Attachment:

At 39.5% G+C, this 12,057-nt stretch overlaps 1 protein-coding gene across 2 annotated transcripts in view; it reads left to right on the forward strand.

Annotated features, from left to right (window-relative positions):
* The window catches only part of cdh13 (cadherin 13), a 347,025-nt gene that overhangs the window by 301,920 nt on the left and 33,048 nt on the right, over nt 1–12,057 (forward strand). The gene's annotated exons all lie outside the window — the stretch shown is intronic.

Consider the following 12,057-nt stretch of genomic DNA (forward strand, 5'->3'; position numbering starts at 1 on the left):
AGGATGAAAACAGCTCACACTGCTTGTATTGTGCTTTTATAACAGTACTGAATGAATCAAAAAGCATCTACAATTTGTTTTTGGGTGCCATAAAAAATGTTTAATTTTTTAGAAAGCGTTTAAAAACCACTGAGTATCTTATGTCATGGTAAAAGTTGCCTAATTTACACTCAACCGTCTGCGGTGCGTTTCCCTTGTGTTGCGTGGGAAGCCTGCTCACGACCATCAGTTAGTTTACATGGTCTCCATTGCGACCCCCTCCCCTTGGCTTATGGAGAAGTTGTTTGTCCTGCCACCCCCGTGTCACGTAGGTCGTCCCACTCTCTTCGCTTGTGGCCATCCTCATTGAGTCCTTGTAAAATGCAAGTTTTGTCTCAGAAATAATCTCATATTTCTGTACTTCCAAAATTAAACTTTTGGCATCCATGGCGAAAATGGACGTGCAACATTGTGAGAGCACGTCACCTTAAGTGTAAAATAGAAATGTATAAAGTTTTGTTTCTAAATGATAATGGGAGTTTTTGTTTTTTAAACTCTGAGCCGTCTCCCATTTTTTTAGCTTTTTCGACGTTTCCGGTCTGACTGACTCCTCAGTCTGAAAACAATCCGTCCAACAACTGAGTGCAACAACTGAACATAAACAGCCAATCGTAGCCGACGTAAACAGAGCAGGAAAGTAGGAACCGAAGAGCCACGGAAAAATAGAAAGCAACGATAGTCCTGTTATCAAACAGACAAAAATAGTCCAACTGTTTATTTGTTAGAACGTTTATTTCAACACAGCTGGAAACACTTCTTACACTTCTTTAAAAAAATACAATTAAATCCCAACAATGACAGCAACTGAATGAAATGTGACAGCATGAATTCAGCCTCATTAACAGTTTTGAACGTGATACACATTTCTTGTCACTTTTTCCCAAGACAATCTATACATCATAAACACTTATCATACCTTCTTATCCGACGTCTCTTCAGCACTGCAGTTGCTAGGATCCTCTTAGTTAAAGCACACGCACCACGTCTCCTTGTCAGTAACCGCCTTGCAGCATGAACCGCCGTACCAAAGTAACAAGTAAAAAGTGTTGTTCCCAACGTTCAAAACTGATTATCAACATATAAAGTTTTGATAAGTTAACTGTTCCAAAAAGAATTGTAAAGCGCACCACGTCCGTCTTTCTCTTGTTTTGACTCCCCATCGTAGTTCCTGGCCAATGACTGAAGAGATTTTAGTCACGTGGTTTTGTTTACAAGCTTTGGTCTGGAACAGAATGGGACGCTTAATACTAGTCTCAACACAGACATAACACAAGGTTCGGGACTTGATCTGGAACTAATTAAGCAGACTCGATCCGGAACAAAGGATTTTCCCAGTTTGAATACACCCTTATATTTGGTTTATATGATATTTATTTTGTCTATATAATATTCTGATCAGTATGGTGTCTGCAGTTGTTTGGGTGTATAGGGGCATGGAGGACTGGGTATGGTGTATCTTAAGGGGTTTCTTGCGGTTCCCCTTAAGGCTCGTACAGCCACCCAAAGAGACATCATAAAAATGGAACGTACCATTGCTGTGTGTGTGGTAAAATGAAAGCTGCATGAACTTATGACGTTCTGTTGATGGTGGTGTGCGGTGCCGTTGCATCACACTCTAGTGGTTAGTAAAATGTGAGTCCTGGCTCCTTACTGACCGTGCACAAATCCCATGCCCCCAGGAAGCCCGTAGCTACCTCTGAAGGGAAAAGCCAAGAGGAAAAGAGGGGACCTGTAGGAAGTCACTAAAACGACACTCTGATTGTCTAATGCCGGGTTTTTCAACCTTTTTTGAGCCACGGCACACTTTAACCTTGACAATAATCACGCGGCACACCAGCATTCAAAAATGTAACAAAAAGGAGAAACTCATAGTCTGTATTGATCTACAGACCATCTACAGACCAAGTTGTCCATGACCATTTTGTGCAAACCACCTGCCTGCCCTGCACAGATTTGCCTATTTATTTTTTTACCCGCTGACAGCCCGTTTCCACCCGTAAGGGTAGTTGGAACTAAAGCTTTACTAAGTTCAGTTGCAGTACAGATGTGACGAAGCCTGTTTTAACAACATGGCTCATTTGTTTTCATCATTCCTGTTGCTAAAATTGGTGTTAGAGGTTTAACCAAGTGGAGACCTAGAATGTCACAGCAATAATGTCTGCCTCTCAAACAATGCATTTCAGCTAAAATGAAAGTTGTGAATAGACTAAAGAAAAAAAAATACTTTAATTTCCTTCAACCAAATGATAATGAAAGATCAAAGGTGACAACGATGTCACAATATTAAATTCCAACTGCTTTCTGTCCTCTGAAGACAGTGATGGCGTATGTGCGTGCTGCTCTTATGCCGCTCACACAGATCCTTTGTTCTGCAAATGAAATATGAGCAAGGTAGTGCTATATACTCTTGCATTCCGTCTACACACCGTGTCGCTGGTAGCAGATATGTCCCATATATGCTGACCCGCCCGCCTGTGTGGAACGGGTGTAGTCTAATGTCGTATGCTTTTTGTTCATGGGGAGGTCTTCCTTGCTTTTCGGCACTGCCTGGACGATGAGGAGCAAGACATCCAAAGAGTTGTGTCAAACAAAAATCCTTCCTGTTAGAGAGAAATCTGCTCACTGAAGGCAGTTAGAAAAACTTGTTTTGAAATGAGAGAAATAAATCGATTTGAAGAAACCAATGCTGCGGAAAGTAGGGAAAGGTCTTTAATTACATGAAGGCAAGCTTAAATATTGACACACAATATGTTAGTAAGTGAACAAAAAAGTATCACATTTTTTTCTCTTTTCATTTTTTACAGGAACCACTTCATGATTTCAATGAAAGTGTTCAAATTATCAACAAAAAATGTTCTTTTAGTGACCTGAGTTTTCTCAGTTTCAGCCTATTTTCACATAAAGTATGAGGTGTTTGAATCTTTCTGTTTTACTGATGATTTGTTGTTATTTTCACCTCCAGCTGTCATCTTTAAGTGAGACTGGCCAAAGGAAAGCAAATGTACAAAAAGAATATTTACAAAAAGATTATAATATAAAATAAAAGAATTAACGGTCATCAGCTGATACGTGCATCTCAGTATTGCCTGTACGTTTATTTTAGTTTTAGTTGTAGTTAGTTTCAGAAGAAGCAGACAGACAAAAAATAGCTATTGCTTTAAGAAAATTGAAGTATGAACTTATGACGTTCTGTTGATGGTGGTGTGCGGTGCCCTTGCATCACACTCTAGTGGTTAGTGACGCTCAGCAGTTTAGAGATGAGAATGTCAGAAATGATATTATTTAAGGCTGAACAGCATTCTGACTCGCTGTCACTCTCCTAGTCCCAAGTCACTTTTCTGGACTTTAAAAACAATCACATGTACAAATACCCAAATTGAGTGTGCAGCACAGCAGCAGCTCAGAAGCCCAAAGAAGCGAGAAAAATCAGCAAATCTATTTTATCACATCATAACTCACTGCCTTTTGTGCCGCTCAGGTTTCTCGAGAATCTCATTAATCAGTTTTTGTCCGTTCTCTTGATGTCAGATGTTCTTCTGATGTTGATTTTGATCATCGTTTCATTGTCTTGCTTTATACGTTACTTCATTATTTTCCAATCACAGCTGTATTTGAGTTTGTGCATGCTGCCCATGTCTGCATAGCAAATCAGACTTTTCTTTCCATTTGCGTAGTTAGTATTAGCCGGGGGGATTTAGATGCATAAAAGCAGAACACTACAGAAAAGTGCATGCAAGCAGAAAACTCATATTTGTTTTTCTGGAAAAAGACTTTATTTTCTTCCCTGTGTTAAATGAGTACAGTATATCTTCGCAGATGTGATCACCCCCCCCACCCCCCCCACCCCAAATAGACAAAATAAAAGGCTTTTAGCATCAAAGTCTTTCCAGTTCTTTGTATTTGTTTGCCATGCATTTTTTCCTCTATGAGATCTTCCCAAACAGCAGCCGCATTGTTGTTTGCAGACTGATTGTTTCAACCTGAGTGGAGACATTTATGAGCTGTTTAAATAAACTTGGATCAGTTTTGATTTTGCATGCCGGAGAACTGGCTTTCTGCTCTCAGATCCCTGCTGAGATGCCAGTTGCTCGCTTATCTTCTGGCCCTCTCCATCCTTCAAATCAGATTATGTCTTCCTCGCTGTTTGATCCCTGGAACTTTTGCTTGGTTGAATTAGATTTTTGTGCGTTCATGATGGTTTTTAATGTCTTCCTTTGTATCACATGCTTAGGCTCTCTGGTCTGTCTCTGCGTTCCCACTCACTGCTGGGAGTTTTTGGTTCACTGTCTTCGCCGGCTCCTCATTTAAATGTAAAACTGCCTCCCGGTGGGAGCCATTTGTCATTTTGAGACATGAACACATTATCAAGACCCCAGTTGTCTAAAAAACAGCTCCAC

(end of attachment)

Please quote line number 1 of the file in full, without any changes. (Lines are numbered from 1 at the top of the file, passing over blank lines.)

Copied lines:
At 39.5% G+C, this 12,057-nt stretch overlaps 1 protein-coding gene across 2 annotated transcripts in view; it reads left to right on the forward strand.